Leaning on the rail of a yacht in 1968, looking at the “rocky cliffs, rolling seas, dazzling sky” of the Dalmatian Straits, the writer and adman Jerry Mander had an epiphany. Or, perhaps, the opposite of one. “It struck me that there was a film between me and all of that,” he wrote in his 1977 book Four Arguments for the Elimination of Television. “I could ‘see’ the spectacular views. I knew they were spectacular. But the experience stopped at my eyes. I couldn’t let it inside me. I felt nothing. Something had gone wrong with me.”
Mander recalled “childhood moments when the mere sight of the sky or grass would send waves of physical pleasure through me” – on the deck, though, “I felt dead,” he wrote. “Nature had become irrelevant to me, absent from my life. Through mere lack of exposure and practice, I’d lost the ability to feel it, tune into it, or care about it. Life moved too fast for that now.”
That was nearly 50 years ago. The pace of life has been accelerating since – and what Mander described is increasingly widespread, according to the social philosopher Roman Krznaric. “Human beings have always had mediated experiences, ever since the invention of reading – but now things like TV have so removed us from direct experience of life that we’ve almost forgotten what it’s like,” he tells BBC Culture. He has a solution. “It’s vital to try and recover this carpe diem instinct which is in all of us.”
First coined by the Roman poet Horace more than 2,000 years ago, carpe diem – or ‘seize the day’ – is “one of the oldest philosophical mottos in Western history”, says Krznaric, who has written a book called Carpe Diem Regained: The Vanishing Art of Seizing the Day. Yet it’s a slippery idea to pin down. During his research, he found a range of definitions for a concept with great resonance in popular culture, one that has inspired songs by Metallica and Green Day and films such as Dead Poets Society. “There are different ways to thinking about it, from seizing opportunities, to spontaneity, to hedonism, to being in the present moment; as well as a collective political form of carpe diem,” he says. “They’re all different ways of having agency in the face of death, of feeling that you’re fully alive.”
Consumer culture has captured seizing the day – Roman Krznaric
Despite – or perhaps because of – its prevalence in culture, carpe diem has been sabotaged by the language of the advertising slogan and the hashtag: ‘Just do it’ or ‘Yolo’ (you only live once). Krznaric argues that this has helped strip the concept of its true meaning. “The hijack of carpe diem is the existential crime of the century – and one that we have barely noticed,” he writes.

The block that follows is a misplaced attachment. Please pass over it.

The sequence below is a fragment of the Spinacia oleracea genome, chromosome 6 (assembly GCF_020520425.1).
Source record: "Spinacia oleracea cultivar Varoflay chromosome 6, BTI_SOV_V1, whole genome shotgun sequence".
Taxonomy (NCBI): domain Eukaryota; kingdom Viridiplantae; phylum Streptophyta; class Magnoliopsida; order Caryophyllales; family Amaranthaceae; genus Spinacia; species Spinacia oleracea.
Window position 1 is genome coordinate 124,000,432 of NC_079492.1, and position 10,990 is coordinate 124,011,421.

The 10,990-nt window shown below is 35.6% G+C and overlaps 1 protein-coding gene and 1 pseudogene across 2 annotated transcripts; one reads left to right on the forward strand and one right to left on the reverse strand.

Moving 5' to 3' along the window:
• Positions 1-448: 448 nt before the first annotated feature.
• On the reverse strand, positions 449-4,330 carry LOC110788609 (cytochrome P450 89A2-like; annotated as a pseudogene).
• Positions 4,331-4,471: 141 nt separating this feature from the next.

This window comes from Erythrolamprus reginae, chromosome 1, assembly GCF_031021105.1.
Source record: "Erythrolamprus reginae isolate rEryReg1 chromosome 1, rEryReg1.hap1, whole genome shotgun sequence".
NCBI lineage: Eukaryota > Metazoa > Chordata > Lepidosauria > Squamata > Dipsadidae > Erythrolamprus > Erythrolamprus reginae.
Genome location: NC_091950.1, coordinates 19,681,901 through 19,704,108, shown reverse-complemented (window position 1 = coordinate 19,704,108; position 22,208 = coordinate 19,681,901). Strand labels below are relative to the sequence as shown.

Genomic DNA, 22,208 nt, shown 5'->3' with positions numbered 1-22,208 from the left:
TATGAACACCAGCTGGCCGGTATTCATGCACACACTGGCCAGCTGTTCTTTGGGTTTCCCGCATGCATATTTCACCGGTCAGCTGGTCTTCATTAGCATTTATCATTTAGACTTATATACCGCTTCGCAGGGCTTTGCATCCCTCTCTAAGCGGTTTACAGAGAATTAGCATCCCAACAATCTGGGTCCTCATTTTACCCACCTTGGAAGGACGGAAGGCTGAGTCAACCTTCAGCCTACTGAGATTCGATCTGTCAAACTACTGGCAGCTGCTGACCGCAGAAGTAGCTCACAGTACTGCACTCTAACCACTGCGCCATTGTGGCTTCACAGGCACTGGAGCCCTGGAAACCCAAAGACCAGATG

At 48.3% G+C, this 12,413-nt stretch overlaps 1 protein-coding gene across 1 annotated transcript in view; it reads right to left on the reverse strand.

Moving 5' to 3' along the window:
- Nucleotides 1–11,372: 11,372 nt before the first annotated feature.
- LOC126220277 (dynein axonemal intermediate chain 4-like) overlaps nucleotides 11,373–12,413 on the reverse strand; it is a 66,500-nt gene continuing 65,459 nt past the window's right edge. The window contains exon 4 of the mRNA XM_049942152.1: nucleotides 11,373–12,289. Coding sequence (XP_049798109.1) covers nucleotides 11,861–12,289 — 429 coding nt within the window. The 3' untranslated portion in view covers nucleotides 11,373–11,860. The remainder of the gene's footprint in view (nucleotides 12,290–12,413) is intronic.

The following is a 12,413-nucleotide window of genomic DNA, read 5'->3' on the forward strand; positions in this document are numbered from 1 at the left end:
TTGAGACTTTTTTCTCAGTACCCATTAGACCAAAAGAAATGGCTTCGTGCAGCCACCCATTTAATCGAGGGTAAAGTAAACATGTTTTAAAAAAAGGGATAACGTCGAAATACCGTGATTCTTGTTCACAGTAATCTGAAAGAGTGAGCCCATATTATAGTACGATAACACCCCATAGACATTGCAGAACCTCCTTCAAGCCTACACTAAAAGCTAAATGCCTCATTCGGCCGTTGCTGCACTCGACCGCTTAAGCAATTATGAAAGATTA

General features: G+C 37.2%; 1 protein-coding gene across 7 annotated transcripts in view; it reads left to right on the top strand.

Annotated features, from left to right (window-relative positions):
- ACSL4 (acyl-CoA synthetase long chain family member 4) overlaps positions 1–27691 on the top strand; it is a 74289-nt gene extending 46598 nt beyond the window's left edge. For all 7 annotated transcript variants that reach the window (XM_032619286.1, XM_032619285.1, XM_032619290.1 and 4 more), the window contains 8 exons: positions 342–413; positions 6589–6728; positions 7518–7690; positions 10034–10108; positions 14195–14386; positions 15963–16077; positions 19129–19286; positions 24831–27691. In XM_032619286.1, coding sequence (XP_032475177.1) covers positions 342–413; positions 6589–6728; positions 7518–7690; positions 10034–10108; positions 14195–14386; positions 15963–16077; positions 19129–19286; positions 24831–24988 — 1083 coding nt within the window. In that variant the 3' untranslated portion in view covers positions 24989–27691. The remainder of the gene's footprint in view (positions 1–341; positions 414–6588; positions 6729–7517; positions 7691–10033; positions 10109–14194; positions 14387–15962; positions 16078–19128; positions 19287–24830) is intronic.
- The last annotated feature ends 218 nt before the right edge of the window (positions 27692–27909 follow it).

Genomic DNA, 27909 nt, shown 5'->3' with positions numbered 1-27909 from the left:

“Consumer culture has captured seizing the day,” he tells BBC Culture. “That idea that instead of just doing it, we just buy it instead: shopping is the second most popular leisure activity in the Western world, beaten only by television. Instead of seizing the day, we’re really seizing the credit card.”
Carpe diem has also been hijacked by our culture of hyper-scheduled living, argues Krznaric. “‘Just do it’ becomes ‘just plan it’ – people are filling up their electronic calendars weeks in advance with no free weekends. In terms of cultural history, most people are unaware that their spontaneity has been stolen from them over the past half a millennium.”
People had more spontaneous lives in the Middle Ages – “partly of course because death was so much closer,” he says. But the idea that wasting time is a sin has become deeply ingrained, “due to the Reformation, which descended like a frost on Europe – where the church started banning carnival and summer fairs, and there were new laws banning public dancing and games. Then came the Industrial Revolution with its great weapon, the factory clock,” says Krznaric.
“We’ve still got the language that developed as part of the Industrial Revolution, where we’ve got to be productive with our days and get on with our to-do lists,” he says. “We’ve got quite a struggle ahead of us to reclaim that aspect of carpe diem.”
One way to do this, Krznaric suggests, is to “appreciate that hedonism has long been central to human culture, personal expression and passionate living, and it is essential that we find a place for it in modern life.” But the pursuit of pleasure can be viewed with suspicion, he says, “due to the legacy of Greco-Roman moral ideals and hair-shirt Christian teachings that have slowly infiltrated our minds. For 2,000 years there has been a long war against pleasure.”
The Orient evoked fantasies of erotic sensuality and passionate carpe diem living that were the opposite of sober Victorian Christianity – Roman Krznaric
During one of the most seemingly pleasure-bashing periods in history, an alternative set of ideas advocating hedonism captured the popular imagination. A craze for ‘the East’ that emerged in Victorian Britain was a direct reflection of the moral codes of the day, argues Krznaric. “This was far more than the fad for Persian carpets and Japanese lacquer furniture,” he writes. “The Orient also evoked fantasies of erotic sensuality and passionate carpe diem living that were the opposite of sober Victorian Christianity.”